Scott Daniels | February 15, 2013
Two reexamination issues that frequently face District Court trial judges in patent infringement actions are (1) whether to stay the action pending completion of a parallel reexamination proceeding at the PTO and (2) whether to bar the patent owner’s litigation attorneys from participating in the reexamination. This week saw interesting examples of both.
In Reiber v. TDK, 2013 U.S. Dist. LEXIS 19658, Judge William Shubb issued the tersest, yet most nuanced stay decision we have ever seen.
Considering the stage of the litigation, the potential simplification of the proceedings, and the potential for undue prejudice or tactical disadvantage to the plaintiffs should a stay issue … the court finds that the balance of the equities favors a stay as to dispositive motions, any Markman hearings, the final pretrial conference, and trial, but does not favor a stay as to discovery, discovery-related motions, and status (pretrial scheduling) conferences.
In a single sentence Judge Shubb identified and analyzed each of the three factors required for determination of whether to stay his case. He then split the baby in half, suspending the substantive events of the litigation, but allowing discovery between parties to continue.
Scott Daniels | December 10, 2012
In cases where a patent is simultaneously involved in litigation in District Court and reexamination at the Patent Office, it is common for the accused infringer to ask that the protective order bar the patentee’s litigation counsel from participating in the reexamination. Trial judges, however, are often reluctant to grant such a reexamination prosecution bar, unless the accused infringer identifies specific threats that would justify the bar. This reluctance was on display last week in Helferich Patent Licensing v. Phoenix Newspapers, 2012 U.S. Dist. LEXIS 172422 (D. Ariz.).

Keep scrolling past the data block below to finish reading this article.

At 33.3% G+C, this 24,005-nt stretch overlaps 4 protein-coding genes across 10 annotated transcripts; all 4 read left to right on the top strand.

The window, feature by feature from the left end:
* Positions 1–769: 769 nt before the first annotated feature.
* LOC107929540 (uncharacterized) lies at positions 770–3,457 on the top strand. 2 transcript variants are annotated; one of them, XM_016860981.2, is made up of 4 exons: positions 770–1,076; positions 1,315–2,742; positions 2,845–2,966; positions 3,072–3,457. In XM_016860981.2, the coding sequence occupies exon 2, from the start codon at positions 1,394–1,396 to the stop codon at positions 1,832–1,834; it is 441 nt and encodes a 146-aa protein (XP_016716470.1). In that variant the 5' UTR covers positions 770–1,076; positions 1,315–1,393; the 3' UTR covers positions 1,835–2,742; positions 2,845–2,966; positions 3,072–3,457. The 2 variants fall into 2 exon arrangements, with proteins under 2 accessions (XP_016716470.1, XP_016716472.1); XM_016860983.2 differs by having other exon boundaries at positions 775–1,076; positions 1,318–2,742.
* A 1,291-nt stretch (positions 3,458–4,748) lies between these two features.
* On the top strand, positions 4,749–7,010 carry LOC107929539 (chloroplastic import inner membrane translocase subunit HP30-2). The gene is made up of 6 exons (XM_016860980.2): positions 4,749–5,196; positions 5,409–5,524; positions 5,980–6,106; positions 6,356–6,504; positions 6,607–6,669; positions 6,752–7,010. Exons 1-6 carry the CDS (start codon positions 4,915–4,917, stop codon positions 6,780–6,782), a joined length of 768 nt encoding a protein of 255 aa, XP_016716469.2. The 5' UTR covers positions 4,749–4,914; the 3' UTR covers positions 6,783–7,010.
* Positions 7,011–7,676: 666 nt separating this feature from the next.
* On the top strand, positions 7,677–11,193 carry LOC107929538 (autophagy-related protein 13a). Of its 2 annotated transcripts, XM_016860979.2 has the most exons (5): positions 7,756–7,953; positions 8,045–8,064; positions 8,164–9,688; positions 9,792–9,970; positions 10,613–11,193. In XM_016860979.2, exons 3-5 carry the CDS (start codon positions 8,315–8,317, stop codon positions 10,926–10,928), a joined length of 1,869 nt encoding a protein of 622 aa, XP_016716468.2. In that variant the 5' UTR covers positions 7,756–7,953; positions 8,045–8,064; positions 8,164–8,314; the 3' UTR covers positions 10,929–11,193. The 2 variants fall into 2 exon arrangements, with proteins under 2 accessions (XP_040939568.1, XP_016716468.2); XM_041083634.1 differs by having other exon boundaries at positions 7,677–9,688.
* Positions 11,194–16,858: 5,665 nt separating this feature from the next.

The case is a consolidation of four infringement actions, involving seven patents, each of which is now in reexamination. The accused infringers noted that the patentee is “currently pursuing additional claims” in the reexaminations, and asked Judge Neil Wake to bar the patentee’s litigation counsel from participating in the prosecution of the reexaminations. The accused infringers were evidently concerned that patentee’s litigation counsel might use confidential information, obtained under the protective order, to fashion new claims that would cover the accused infringer’s intended future products.
Scott Daniels | July 10, 2012
The issue of a prosecution bar – whether a lawyer who represents a patentee and who receives confidential information from an opposing party in an infringement action should be permitted to participate in a parallel reexamination – arose last week in the Northern District of California infringement action, Pragmatus v. Facebook (5:11-cv-2168).
Magistrate Judge Paul Grewal granted Facebook’s motion to prevent Pragmatus’ lawyers who had subscribed to the Protective Order in the case from also participating in parallel reexamination proceedings at the Patent Office. Magistrate Grewal first cited the CAFC’s decision in Deutsche Bank, 605 F.3d 1373 (Fed. Cir. 2010) to the effect that, in determining whether a particular lawyer may participate in a reexamination, a court must (1) consider the risk of inadvertent use in the reexamination of confidential information learned by the lawyer from the litigation, and then (2) balance the potential harm to the accused infringer from that risk of inadvertent use and the potential harm to the patentee from using separate counsel.
Scott Daniels | October 26, 2011
Cases with parallel infringement litigation in District Court and reexamination at the PTO often present the issue of whether a patentee’s lawyer, with access to confidential information under a protective order, may also defend the patent-in-suit in reexamination. Accused infringers sometimes worry that the patentee’s counsel will use their confidential information, disclosed under the court’s protective order for use in the court case only, in the co-pending reexamination. Patentees, on the other hand, often do not want to be forced to hire separate litigation and reexamination lawyers.
Judge David Campbell of the District Court in Arizona wrote an informative decision last week in NeXedge v. Freescale Semiconductor et al., 2011 U.S. Dist. LEXIS 121737, summarizing the applicable standards for resolving such disputes. The accused infringer asked Judge Campbell to include in his protective order a provision barring each of the patentee’s lawyers, who had subscribed to the protective order, from participating in the reexamination.